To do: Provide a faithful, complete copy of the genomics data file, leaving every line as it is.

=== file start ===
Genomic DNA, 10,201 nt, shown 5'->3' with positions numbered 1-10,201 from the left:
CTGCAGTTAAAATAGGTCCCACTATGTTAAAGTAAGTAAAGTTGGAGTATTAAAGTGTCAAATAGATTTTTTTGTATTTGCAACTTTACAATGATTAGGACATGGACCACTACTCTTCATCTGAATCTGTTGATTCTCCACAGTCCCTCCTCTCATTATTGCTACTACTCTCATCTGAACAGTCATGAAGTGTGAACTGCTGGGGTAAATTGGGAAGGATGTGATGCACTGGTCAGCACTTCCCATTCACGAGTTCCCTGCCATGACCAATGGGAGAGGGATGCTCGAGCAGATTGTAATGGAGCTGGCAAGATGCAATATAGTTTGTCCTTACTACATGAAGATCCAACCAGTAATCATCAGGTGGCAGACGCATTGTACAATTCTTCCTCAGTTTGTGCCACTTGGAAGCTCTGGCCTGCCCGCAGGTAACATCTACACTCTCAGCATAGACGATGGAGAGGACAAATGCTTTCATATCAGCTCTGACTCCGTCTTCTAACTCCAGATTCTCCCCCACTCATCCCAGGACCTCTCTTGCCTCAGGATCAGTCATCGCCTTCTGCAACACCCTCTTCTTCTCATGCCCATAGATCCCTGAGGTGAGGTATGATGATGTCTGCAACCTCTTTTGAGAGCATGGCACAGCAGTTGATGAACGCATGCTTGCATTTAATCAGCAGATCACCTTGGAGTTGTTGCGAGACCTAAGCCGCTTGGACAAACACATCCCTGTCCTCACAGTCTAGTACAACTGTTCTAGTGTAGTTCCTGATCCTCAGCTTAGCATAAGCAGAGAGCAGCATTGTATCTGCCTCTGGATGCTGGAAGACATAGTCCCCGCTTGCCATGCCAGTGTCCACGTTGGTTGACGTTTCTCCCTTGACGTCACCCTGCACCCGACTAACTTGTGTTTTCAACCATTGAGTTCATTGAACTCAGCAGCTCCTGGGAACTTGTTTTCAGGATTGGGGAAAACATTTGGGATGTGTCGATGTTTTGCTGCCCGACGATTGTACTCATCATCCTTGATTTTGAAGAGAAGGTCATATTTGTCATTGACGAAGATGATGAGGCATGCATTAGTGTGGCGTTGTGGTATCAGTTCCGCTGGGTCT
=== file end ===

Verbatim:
Genomic DNA, 10,201 nt, shown 5'->3' with positions numbered 1-10,201 from the left:
CTGCAGTTAAAATAGGTCCCACTATGTTAAAGTAAGTAAAGTTGGAGTATTAAAGTGTCAAATAGATTTTTTTGTATTTGCAACTTTACAATGATTAGGACATGGACCACTACTCTTCATCTGAATCTGTTGATTCTCCACAGTCCCTCCTCTCATTATTGCTACTACTCTCATCTGAACAGTCATGAAGTGTGAACTGCTGGGGTAAATTGGGAAGGATGTGATGCACTGGTCAGCACTTCCCATTCACGAGTTCCCTGCCATGACCAATGGGAGAGGGATGCTCGAGCAGATTGTAATGGAGCTGGCAAGATGCAATATAGTTTGTCCTTACTACATGAAGATCCAACCAGTAATCATCAGGTGGCAGACGCATTGTACAATTCTTCCTCAGTTTGTGCCACTTGGAAGCTCTGGCCTGCCCGCAGGTAACATCTACACTCTCAGCATAGACGATGGAGAGGACAAATGCTTTCATATCAGCTCTGACTCCGTCTTCTAACTCCAGATTCTCCCCCACTCATCCCAGGACCTCTCTTGCCTCAGGATCAGTCATCGCCTTCTGCAACACCCTCTTCTTCTCATGCCCATAGATCCCTGAGGTGAGGTATGATGATGTCTGCAACCTCTTTTGAGAGCATGGCACAGCAGTTGATGAACGCATGCTTGCATTTAATCAGCAGATCACCTTGGAGTTGTTGCGAGACCTAAGCCGCTTGGACAAACACATCCCTGTCCTCACAGTCTAGTACAACTGTTCTAGTGTAGTTCCTGATCCTCAGCTTAGCATAAGCAGAGAGCAGCATTGTATCTGCCTCTGGATGCTGGAAGACATAGTCCCCGCTTGCCATGCCAGTGTCCACGTTGGTTGACGTTTCTCCCTTGACGTCACCCTGCACCCGACTAACTTGTGTTTTCAACCATTGAGTTCATTGAACTCAGCAGCTCCTGGGAACTTGTTTTCAGGATTGGGGAAAACATTTGGGATGTGTCGATGTTTTGCTGCCCGACGATTGTACTCATCATCCTTGATTTTGAAGAGAAGGTCATATTTGTCATTGACGAAGATGATGAGGCATGCATTAGTGTGGCGTTGTGGTATCAGTTCCGCTGGGTCT